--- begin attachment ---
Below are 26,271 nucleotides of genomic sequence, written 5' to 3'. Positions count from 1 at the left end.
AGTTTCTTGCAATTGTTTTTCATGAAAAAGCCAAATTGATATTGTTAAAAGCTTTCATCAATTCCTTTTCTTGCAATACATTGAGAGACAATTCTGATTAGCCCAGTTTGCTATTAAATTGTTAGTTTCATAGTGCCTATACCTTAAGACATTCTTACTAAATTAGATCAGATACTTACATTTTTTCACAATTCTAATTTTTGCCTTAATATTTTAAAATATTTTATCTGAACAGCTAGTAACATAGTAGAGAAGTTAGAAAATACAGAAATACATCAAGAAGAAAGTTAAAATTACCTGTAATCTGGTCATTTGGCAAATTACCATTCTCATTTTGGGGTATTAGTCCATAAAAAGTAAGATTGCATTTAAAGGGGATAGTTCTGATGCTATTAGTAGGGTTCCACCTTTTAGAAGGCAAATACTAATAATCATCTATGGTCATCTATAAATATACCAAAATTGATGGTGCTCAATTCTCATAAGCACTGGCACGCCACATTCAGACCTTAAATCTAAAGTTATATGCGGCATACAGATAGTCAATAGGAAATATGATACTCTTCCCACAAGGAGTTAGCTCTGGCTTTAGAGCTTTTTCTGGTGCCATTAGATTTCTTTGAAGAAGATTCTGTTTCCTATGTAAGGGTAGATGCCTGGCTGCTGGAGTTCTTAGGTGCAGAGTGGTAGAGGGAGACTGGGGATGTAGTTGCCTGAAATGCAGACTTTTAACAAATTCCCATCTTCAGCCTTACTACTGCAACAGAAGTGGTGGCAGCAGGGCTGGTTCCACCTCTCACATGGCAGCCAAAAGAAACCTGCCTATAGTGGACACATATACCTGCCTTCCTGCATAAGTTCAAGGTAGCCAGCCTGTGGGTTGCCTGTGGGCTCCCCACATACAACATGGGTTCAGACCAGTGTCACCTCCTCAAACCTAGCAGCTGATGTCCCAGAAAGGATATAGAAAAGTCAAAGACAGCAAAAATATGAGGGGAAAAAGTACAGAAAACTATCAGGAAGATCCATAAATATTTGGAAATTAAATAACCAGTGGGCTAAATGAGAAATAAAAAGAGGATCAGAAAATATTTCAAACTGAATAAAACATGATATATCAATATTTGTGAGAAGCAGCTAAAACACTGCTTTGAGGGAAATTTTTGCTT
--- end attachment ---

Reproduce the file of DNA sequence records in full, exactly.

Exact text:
Below are 26,271 nucleotides of genomic sequence, written 5' to 3'. Positions count from 1 at the left end.
AGTTTCTTGCAATTGTTTTTCATGAAAAAGCCAAATTGATATTGTTAAAAGCTTTCATCAATTCCTTTTCTTGCAATACATTGAGAGACAATTCTGATTAGCCCAGTTTGCTATTAAATTGTTAGTTTCATAGTGCCTATACCTTAAGACATTCTTACTAAATTAGATCAGATACTTACATTTTTTCACAATTCTAATTTTTGCCTTAATATTTTAAAATATTTTATCTGAACAGCTAGTAACATAGTAGAGAAGTTAGAAAATACAGAAATACATCAAGAAGAAAGTTAAAATTACCTGTAATCTGGTCATTTGGCAAATTACCATTCTCATTTTGGGGTATTAGTCCATAAAAAGTAAGATTGCATTTAAAGGGGATAGTTCTGATGCTATTAGTAGGGTTCCACCTTTTAGAAGGCAAATACTAATAATCATCTATGGTCATCTATAAATATACCAAAATTGATGGTGCTCAATTCTCATAAGCACTGGCACGCCACATTCAGACCTTAAATCTAAAGTTATATGCGGCATACAGATAGTCAATAGGAAATATGATACTCTTCCCACAAGGAGTTAGCTCTGGCTTTAGAGCTTTTTCTGGTGCCATTAGATTTCTTTGAAGAAGATTCTGTTTCCTATGTAAGGGTAGATGCCTGGCTGCTGGAGTTCTTAGGTGCAGAGTGGTAGAGGGAGACTGGGGATGTAGTTGCCTGAAATGCAGACTTTTAACAAATTCCCATCTTCAGCCTTACTACTGCAACAGAAGTGGTGGCAGCAGGGCTGGTTCCACCTCTCACATGGCAGCCAAAAGAAACCTGCCTATAGTGGACACATATACCTGCCTTCCTGCATAAGTTCAAGGTAGCCAGCCTGTGGGTTGCCTGTGGGCTCCCCACATACAACATGGGTTCAGACCAGTGTCACCTCCTCAAACCTAGCAGCTGATGTCCCAGAAAGGATATAGAAAAGTCAAAGACAGCAAAAATATGAGGGGAAAAAGTACAGAAAACTATCAGGAAGATCCATAAATATTTGGAAATTAAATAACCAGTGGGCTAAATGAGAAATAAAAAGAGGATCAGAAAATATTTCAAACTGAATAAAACATGATATATCAATATTTGTGAGAAGCAGCTAAAACACTGCTTTGAGGGAAATTTTTGCTT